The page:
Dr. Val Farmer
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Rural Mental Health & Family Relationships

What Are Your Signature Strengths?

September 30, 2002

How often are you immersed in what you are doing?

The distinction between pleasure and gratification. In his new book, "Authentic Happiness," psychologist Martin Seligman of University of Pennsylvania distinguishes between activities he calls gratifications and those which give momentary pleasure. The main distinction is that momentary delights - the smell of perfume, the taste of raspberries and the sensuality of a scalp rub - don’t build anything for the future.

On the other hand, gratifications are activities that cause people to be absorbed in what they are doing. These are activities that are an investment in the future. They promote personal development and rich associations. The components of a gratifying experience are: challenging tasks that require skill, concentration, clear goals, immediate feedback, deep and effortless involvement, sense of control, loss of consciousness of self, and losing track of time.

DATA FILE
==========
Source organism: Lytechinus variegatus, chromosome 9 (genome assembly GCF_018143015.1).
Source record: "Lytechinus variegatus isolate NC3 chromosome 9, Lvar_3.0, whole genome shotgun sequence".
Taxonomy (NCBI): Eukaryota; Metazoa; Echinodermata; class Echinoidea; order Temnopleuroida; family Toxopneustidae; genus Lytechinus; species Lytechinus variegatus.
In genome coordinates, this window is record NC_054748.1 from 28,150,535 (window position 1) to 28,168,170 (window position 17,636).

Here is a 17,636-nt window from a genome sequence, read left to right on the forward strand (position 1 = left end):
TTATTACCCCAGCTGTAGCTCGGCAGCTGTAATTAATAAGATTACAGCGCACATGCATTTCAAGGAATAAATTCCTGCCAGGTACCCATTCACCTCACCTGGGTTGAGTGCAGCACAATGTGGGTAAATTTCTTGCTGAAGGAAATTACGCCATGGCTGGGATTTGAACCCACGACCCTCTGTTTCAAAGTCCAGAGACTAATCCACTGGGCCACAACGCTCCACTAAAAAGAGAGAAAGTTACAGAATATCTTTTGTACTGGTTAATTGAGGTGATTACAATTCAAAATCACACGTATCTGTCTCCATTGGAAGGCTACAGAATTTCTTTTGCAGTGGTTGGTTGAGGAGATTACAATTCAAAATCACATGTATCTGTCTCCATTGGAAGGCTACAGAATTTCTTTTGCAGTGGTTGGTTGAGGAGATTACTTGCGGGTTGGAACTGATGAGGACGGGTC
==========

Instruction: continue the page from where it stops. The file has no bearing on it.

Gratifications result from the exercise of personal strengths. Skill and effort is required. Gratifications produce change. They are challenging and offer the possibility of failure. In contrast, pleasures make us want to satisfy existing needs, achieve comfort and relaxation.

Pleasures are easy; gratifications are hard. Seligman believes that the culture of wealthy nations offers many pleasurable shortcuts to happiness such as television, drugs, shopping, loveless sex, spectator sports and chocolate to name a few.

Virtues and strengths. In developing a psychology of happiness and positive emotions, Selgiman and others identified six core virtues that exist in almost every culture and religious tradition. They are knowledge and wisdom, courage, love and humanity, justice, temperance, and spirituality and transcendence.